A lawsuit alleges officers pepper-sprayed and assaulted a man when he asked about his release date
Chariell Glaze was set to walk out of Cuyahoga County Jail in northern Ohio after serving 90 days for a probation violation. Instead, Glaze reportedly was pepper sprayed by the prison’s corporal when he asked about his release date.
The Appeal reports corporal Damien Bodeker allegedly told Glaze “I should dump you and spray you right now.” A lawsuit cited by the news outlet says the corporal then grabbed Glaze by the collar and used a can of pepper foam into his face, making it hard for him to breathe. The lawsuit says Glaze suffered cuts to his face and a broken tooth during the scuffle.
Glaze’s lawsuit alleges officers did numerous other malicious things to him including restraining him a chair, denying him access to a bathroom and keeping him in soiled clothes. After his release from the chair, Glaze was kept alone in a cell for three days before being released from the jail.
Glaze’s case is one of many incidents the Appeal uncovered involving inmate abuse at Cuyahoga County Jail, where at least nine people have died in the past two years alone. The prison staff’s treatment of the incarcerated is so bad that the U.S. Marshals Service called the Cuyahoga County Jail “one of the worst in the country” with “inhumane” conditions.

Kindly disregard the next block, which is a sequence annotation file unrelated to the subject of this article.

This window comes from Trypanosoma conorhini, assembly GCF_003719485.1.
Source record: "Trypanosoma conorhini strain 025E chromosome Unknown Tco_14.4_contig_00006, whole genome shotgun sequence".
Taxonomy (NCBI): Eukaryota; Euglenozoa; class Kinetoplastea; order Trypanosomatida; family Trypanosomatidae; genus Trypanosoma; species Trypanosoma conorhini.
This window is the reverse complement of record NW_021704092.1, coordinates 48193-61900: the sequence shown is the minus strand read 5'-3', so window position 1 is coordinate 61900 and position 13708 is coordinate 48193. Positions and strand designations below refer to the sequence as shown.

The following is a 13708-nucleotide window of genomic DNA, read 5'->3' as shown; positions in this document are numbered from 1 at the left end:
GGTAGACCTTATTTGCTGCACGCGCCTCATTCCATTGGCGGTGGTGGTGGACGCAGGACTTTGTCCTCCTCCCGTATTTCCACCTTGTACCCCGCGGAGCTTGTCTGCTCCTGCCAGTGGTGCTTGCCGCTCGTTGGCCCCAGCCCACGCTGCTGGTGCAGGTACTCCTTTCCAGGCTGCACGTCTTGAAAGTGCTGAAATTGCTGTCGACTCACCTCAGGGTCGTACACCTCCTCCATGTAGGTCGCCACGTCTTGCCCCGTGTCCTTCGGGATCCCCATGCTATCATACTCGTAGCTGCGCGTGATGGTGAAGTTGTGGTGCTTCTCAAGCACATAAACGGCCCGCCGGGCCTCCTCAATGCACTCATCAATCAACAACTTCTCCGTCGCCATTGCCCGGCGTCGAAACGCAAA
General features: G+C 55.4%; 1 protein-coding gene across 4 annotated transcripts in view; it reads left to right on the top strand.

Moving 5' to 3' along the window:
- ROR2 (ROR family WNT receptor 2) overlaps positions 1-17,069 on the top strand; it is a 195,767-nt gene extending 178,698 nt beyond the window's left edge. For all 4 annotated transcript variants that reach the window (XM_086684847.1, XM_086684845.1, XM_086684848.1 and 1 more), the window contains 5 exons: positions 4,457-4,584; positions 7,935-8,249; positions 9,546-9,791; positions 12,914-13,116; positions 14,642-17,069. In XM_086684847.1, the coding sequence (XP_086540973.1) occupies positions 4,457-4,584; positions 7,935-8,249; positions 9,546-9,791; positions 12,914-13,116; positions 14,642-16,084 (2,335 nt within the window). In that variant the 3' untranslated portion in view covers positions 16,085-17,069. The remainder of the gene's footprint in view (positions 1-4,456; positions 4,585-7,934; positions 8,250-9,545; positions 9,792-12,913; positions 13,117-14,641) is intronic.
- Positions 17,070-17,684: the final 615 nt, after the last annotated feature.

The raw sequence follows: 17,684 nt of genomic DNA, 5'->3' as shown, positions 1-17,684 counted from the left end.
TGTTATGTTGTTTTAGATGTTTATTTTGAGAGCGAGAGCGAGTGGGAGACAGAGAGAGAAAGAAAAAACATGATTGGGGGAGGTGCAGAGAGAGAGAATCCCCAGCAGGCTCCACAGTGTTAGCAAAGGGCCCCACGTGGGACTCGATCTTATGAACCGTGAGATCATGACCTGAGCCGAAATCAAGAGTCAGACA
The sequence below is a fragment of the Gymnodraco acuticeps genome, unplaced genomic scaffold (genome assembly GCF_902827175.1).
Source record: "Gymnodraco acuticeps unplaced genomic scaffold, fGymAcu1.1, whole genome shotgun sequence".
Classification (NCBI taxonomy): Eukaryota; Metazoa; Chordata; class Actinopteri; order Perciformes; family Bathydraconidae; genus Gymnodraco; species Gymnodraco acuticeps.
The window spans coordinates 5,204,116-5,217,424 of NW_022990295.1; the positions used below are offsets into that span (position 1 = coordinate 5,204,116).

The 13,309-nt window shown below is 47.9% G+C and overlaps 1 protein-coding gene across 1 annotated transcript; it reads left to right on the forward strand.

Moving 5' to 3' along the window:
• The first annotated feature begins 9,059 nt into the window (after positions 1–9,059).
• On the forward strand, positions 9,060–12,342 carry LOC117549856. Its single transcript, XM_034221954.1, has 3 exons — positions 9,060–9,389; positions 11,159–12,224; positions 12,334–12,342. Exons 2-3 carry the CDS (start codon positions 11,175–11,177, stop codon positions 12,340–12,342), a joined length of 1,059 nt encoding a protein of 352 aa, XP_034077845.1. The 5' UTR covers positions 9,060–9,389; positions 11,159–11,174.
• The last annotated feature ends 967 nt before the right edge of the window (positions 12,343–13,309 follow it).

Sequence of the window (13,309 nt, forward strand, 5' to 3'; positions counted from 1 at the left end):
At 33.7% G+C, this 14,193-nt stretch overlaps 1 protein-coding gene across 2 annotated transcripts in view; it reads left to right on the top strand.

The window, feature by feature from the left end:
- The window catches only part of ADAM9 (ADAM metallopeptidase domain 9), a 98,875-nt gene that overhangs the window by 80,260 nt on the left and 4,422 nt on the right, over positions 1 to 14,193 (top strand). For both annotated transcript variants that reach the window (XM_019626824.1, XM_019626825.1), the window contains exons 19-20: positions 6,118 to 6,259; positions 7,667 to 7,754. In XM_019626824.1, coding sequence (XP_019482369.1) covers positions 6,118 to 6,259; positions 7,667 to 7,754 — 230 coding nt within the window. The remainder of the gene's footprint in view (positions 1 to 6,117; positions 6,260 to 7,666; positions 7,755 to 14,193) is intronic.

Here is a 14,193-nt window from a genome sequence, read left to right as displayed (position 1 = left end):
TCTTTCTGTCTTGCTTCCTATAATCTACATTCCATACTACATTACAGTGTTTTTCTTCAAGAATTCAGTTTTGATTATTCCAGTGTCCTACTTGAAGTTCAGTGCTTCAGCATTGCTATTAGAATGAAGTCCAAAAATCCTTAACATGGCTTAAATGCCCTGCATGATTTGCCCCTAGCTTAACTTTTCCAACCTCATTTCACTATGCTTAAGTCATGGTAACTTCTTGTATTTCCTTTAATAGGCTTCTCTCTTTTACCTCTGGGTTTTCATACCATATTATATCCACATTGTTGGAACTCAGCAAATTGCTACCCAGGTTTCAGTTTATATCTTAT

People who are incarcerated still retain their rights and officers working in prisons have an obligation to treat prisoners humanely. Prison guards are required to follow all laws, just like people who are not incarcerated.
Ohio law considers assault and kidnapping offenses to be violent crimes. Aggravated assault, murder, robbery, manslaughter and aggravated assault are all considered violent crimes too in Ohio.
A conviction of a first-degree misdemeanor for violent crimes can lead to 180 days in jail and up to $1,000 in fines. Felonies for violent crimes range from fifth degree to first degree, the highest tier. Fifth degree felonies can be punishable by up to a year in prison and fines of $2,500 or less. A first degree felony can lead to 3 to 10 years in prison and up to $20,000 in fines.
Those who are convicted of aggravated murder can be sentenced to death or life in prison, along with a fine of $25,000. If a murder involves a victim younger than 13 years old or was a sexually motivated offense, the convicted can be sentenced to a mandatory prison sentence.
Just because people are in prison doesn’t mean they aren’t protected by the law. If you are a victim of a crime in prison, contact a lawyer as soon as you can. As Cuyahoga County Jail shows, prison workers can feel entitled to be inhumane. An experienced attorney can help you secure restitution if you were assaulted by police officers in prison.